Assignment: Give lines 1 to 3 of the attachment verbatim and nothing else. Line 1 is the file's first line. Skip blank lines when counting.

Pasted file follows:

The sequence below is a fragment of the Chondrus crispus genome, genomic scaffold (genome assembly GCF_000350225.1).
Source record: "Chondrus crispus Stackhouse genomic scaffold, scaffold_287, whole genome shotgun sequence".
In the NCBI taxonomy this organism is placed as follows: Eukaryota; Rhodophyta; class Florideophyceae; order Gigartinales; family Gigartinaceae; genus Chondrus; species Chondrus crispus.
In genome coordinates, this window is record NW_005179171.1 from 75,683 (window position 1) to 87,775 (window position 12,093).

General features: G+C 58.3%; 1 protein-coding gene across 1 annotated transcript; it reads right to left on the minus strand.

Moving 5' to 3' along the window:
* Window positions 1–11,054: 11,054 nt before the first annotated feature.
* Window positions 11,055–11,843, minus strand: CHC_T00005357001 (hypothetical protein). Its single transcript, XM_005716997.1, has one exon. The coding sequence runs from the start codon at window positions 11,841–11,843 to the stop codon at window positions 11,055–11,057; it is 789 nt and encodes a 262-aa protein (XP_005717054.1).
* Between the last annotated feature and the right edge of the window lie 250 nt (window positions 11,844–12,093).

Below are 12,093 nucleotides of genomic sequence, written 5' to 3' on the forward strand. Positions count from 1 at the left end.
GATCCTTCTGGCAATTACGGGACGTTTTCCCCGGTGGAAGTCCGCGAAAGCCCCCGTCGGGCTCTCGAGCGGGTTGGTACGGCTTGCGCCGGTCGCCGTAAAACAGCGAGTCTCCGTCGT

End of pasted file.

The sequence below is a fragment of the Chondrus crispus genome, genomic scaffold (genome assembly GCF_000350225.1).
Source record: "Chondrus crispus Stackhouse genomic scaffold, scaffold_287, whole genome shotgun sequence".
In the NCBI taxonomy this organism is placed as follows: Eukaryota; Rhodophyta; class Florideophyceae; order Gigartinales; family Gigartinaceae; genus Chondrus; species Chondrus crispus.